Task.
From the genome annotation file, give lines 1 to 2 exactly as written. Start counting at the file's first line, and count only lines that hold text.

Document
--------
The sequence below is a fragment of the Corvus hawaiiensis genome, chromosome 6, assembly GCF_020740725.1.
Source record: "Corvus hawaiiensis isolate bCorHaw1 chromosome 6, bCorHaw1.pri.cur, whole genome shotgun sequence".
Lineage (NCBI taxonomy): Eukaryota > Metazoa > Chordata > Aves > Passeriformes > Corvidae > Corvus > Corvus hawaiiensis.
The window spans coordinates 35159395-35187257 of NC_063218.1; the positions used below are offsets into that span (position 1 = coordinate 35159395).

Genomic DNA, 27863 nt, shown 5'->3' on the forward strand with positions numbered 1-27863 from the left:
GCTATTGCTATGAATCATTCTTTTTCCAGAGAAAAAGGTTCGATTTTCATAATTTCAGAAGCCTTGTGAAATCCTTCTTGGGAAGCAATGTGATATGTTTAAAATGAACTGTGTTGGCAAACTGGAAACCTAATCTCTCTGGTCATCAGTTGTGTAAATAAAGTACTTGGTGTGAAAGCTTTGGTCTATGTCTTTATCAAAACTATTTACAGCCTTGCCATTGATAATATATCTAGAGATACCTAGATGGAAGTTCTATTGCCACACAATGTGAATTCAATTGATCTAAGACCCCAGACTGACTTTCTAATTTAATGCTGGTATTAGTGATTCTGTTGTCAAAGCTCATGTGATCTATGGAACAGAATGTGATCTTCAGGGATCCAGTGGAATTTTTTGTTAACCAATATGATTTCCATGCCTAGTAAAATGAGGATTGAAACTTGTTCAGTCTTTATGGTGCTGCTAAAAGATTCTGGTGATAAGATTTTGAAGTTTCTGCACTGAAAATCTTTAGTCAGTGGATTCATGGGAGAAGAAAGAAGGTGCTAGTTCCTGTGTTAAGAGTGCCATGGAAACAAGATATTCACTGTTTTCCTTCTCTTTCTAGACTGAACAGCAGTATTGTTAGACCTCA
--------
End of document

The sequence below is a fragment of the Corvus hawaiiensis genome, chromosome 6, assembly GCF_020740725.1.
Source record: "Corvus hawaiiensis isolate bCorHaw1 chromosome 6, bCorHaw1.pri.cur, whole genome shotgun sequence".